Thinking Beyond Politics


In the recently concluded 2022 elections, almost every one of the presidential candidates criticized President Rodrigo Duterte’s appeasement policy towards China. They said that, if elected, they will challenge China’s aggressive actions in the disputed waters and enforce the July 12, 2016 arbitral tribunal ruling.

For these candidates, China is the core concern of Philippine foreign policy in the light of tense maritime and territorial disputes in the West Philippine Sea.

However, there was only one presidential candidate who expressed positive comments toward China.

This lone candidate voiced out President Duterte’s mantra that there is no point in challenging Chinese expansion in the South China Sea since the Philippines will likely lose any war against China. The 2016 arbitral ruling, he claimed, was not effective because China did not recognize it. Instead, he declared that he would seek a bilateral deal with China to resolve the territorial dispute in the South China Sea. He also questioned the necessity of modernizing the Armed Forces of the Philippines (AFP) since he favored engagement rather than armed conflict with China.

In a TV debate, he modified his accommodating posture when he declared that he wants Philippine military presence in the disputed territories to show China that we are defending what we consider as our territorial waters. He also said that he will deploy Philippine Navy (PN) ships to protect Filipino fishermen, who have been fishing in the area for over a hundred years.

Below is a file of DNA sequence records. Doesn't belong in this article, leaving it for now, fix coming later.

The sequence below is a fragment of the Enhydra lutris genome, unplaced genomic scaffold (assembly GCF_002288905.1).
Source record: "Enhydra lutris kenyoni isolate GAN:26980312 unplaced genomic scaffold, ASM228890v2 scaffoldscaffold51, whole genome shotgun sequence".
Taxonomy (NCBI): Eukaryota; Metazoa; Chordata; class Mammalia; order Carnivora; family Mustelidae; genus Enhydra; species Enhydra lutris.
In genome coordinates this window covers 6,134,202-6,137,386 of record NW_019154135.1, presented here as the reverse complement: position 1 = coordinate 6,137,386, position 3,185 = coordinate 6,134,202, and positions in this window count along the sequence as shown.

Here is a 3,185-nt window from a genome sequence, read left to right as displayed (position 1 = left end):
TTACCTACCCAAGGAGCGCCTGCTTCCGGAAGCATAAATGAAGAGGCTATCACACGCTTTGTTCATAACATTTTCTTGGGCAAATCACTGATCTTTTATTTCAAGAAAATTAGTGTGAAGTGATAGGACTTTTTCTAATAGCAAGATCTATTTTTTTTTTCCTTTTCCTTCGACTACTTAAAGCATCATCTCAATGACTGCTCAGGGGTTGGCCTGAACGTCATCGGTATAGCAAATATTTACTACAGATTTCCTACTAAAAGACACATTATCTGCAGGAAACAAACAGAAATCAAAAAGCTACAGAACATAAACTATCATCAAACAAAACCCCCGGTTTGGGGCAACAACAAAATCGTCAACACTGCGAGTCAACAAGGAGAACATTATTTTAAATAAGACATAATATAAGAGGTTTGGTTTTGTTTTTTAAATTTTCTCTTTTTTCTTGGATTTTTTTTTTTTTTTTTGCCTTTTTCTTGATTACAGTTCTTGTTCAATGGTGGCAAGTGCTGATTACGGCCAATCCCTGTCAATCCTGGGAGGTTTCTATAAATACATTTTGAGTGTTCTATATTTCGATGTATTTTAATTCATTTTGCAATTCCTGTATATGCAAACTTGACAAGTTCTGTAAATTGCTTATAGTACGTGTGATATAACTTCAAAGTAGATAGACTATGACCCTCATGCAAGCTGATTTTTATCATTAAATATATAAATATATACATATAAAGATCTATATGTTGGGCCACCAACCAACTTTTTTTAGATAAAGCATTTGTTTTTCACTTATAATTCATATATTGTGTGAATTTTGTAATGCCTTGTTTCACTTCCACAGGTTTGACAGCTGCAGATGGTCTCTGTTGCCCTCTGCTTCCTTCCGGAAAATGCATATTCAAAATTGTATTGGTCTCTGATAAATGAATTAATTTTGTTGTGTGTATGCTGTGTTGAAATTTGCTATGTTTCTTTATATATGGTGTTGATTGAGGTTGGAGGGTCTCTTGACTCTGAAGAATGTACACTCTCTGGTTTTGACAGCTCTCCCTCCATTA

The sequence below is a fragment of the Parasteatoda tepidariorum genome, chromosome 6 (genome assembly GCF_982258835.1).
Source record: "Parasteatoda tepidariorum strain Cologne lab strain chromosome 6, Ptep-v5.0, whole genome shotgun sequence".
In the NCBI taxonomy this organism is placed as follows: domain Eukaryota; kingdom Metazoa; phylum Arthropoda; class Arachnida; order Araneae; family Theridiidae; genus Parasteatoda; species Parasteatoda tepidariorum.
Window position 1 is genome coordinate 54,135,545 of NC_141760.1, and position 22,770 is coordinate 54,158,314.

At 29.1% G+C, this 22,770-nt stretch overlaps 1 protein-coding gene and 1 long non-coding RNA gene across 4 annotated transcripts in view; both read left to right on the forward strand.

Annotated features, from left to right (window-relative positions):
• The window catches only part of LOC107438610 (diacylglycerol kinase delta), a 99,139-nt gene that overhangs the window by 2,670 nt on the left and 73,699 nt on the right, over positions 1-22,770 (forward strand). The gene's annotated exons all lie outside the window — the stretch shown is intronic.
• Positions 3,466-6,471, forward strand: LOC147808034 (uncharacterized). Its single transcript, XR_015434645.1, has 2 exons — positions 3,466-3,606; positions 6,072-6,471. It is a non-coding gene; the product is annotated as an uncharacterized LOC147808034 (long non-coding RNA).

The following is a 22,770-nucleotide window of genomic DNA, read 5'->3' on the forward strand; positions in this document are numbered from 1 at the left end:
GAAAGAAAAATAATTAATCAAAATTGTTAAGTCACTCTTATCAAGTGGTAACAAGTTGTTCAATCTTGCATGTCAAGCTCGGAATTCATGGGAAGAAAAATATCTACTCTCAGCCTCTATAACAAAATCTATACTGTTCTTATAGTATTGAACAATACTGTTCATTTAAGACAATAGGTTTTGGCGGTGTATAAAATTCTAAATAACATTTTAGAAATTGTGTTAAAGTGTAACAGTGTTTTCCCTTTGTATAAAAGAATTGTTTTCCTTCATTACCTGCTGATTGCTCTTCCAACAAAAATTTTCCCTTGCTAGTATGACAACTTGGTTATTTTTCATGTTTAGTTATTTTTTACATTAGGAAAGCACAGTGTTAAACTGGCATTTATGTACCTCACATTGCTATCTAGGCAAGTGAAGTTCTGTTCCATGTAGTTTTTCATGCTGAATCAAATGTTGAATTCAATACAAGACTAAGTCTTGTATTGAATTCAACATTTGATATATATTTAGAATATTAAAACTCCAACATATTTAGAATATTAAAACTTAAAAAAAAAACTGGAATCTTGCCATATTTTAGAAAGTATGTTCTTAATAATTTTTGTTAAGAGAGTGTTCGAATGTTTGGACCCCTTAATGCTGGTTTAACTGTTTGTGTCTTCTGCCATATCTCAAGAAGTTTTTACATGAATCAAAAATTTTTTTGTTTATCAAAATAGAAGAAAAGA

Nevertheless, he was considered as the most China-friendly candidate who everyone assumes will continue President Duterte’s appeasement policy and might even bring Manila closer to Beijing. He is, of course, the presumptive president, Mr. Ferdinand Marcos, Jr.

In late 2016, President Duterte sought the improvement of relations with China to increase economic cooperation. However, this required softening the country’s confrontational stance on the South China Sea dispute. He calculated that the Philippines’ hardline posture against China had strained the two countries’ economic relations. Thus, he faced the challenge of earning China’s goodwill and cooperation.